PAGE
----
Or put it simply when the king of the last decades, balanced funds are becoming "unbalanced" thanks to rising positive correlations we have been discussing many times. As we move towards the second part of 2018, it seems to us that clearly any tactical rally/relief should entice an investor in reducing his beta exposure and adopt overall a gradual more defensive stance credit wise. Safe havens it seems, and even the US dollar have so far been more elusive in 2018 apart from the "barbaric relic" aka gold's performance during the first quarter of this year.  Talking of "safe havens" as per our final chart below, even the defensive nature of the Swiss currency CHF has become questionable.

  • Final chart -  More and more holes in the safe haven status of the CHF cheese
Given the aggressive nature of central banking interventions in recent years, the SNB has also shown in its nature by becoming somewhat a very large hedge fund, particularly in the light of its large equities portfolio. It is therefore not really a surprise given the aggressive stance of the SNB to expect further intervention on its currency, preventing in effect its safe haven magnet status of the past. Our final chart comes from another Bank of America Merrill Lynch report World at a Glance entitled "After 3%" and displays how the CHF have lost its safe haven allure:
"CHF is certainly finding no friends at the SNB and during this latest bout of weakness, board members have shown little appetite to prevent further losses. Indeed, at the time of writing, SNB President Jordan has stated that a move above 1.20 in EUR/CHF “goes in the right direction”. The SNB’s motivations are clear – they still see CHF as highly valued and in our view want to see EUR/CHF trade meaningfully and sustainably above 1.20 before changing their characterization of the currency. Against the backdrop of the protectionism and trade wars, “vigilant” and “fragile” have been key buzzwords used by the SNB and they remain concerned that CHF may succumb to safe haven inflows on geopolitical tremors.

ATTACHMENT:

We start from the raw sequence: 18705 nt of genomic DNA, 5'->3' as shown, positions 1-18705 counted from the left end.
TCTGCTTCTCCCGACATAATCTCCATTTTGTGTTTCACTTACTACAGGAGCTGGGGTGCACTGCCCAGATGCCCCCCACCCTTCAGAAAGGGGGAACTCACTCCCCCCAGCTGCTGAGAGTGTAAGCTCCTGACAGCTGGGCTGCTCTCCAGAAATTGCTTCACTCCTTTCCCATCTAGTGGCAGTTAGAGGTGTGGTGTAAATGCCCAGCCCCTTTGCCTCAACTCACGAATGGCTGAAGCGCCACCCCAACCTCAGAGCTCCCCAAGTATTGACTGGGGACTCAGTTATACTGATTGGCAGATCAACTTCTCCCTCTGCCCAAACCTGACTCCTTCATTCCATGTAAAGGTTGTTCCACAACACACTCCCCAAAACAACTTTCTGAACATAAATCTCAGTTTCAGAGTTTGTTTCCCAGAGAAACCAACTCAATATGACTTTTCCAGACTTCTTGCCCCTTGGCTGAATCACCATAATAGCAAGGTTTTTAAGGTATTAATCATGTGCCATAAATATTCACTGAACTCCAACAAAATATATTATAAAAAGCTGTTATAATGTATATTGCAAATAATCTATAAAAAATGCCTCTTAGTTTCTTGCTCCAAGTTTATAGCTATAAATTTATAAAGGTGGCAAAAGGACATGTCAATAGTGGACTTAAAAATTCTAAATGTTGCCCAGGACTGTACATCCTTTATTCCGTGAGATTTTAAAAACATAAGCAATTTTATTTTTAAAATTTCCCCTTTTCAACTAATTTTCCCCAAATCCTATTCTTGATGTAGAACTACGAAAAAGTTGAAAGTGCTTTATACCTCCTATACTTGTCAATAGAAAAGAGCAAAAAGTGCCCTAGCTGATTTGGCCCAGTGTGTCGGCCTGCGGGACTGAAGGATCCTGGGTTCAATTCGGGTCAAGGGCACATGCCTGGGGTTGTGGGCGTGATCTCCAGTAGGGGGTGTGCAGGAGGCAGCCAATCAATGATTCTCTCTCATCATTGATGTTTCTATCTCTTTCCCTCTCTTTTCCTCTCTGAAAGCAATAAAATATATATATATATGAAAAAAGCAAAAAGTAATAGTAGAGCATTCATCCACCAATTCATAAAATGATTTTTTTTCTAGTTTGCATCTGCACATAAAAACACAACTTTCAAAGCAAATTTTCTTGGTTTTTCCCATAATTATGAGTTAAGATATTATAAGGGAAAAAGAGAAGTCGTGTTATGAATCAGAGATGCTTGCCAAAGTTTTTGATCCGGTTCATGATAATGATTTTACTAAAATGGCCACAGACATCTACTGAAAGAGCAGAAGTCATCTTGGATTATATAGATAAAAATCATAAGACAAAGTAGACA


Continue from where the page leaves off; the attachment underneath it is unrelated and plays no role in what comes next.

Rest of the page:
We would challenge the SNB assertion that the CHF is a safe haven currency. As the chart below highlights, CHF has meaningfully under-performed the two other major safe haven assets (gold and JPY) over the past 15 months.

We believe the existence of the SNB put will likely prevent sustained CHF appreciation during risk-off periods as the SNB continues to make it clear that it is prepared to use intervention as a tool in order to prevent sustained CHF appreciation." - source Bank of America Merrill Lynch
Whereas we have seem in credit recently a short term bounce, in this "Seventh-inning stretch", we think that gradually one should adopt a more cautious stance in regards to credit markets and be more discerning at the issuer level given rising dispersion. The change of narrative also means that "cash" in the US is back in the asset allocation toolbox after years of financial repression thanks to QE, ZIRP and NIRP. It remains to be seen if 2020 will mark the 9th inning or if it will be early 2019, as far as we are concerned, the jury is still out there.

"Switzerland is a country where very few things begin, but many things end." - F. Scott Fitzgerald
Stay tuned!

Sunday 22 April 2018

Macro and Credit - The Golden Rule

"After World War II, there were a lot of pension funds in Europe that were fully funded, but they were pressured to hold a lot of government debt. There was a lot of inflation, and the value of all those assets fell. Those pension funds couldn't honor their promises to the people." -  Edward C. Prescott, American economist and Nobel Prize in Economics.